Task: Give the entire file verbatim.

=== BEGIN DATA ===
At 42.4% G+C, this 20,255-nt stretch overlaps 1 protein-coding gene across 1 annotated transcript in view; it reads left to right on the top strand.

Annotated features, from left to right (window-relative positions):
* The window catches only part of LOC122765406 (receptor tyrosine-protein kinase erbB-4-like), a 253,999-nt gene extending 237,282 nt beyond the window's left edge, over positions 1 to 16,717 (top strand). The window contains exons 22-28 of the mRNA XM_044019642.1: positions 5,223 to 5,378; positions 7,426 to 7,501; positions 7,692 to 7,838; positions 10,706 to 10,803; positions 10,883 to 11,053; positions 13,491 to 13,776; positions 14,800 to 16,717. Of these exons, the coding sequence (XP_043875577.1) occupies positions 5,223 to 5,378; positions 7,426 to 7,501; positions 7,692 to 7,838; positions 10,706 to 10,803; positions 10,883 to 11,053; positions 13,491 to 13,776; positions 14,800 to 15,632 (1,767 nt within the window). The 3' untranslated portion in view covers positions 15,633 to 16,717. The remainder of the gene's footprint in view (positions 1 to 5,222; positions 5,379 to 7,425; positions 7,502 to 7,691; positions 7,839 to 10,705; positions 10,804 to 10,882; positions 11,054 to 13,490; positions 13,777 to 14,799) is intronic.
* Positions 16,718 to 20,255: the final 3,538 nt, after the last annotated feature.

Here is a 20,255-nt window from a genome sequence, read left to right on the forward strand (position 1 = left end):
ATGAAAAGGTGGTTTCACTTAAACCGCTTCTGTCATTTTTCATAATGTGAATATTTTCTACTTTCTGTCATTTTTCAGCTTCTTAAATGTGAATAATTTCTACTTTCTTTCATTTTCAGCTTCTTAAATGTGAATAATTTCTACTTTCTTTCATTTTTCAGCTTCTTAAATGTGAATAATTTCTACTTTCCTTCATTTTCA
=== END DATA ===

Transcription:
At 42.4% G+C, this 20,255-nt stretch overlaps 1 protein-coding gene across 1 annotated transcript in view; it reads left to right on the top strand.

Annotated features, from left to right (window-relative positions):
* The window catches only part of LOC122765406 (receptor tyrosine-protein kinase erbB-4-like), a 253,999-nt gene extending 237,282 nt beyond the window's left edge, over positions 1 to 16,717 (top strand). The window contains exons 22-28 of the mRNA XM_044019642.1: positions 5,223 to 5,378; positions 7,426 to 7,501; positions 7,692 to 7,838; positions 10,706 to 10,803; positions 10,883 to 11,053; positions 13,491 to 13,776; positions 14,800 to 16,717. Of these exons, the coding sequence (XP_043875577.1) occupies positions 5,223 to 5,378; positions 7,426 to 7,501; positions 7,692 to 7,838; positions 10,706 to 10,803; positions 10,883 to 11,053; positions 13,491 to 13,776; positions 14,800 to 15,632 (1,767 nt within the window). The 3' untranslated portion in view covers positions 15,633 to 16,717. The remainder of the gene's footprint in view (positions 1 to 5,222; positions 5,379 to 7,425; positions 7,502 to 7,691; positions 7,839 to 10,705; positions 10,804 to 10,882; positions 11,054 to 13,490; positions 13,777 to 14,799) is intronic.
* Positions 16,718 to 20,255: the final 3,538 nt, after the last annotated feature.

Here is a 20,255-nt window from a genome sequence, read left to right on the forward strand (position 1 = left end):
ATGAAAAGGTGGTTTCACTTAAACCGCTTCTGTCATTTTTCATAATGTGAATATTTTCTACTTTCTGTCATTTTTCAGCTTCTTAAATGTGAATAATTTCTACTTTCTTTCATTTTCAGCTTCTTAAATGTGAATAATTTCTACTTTCTTTCATTTTTCAGCTTCTTAAATGTGAATAATTTCTACTTTCCTTCATTTTCA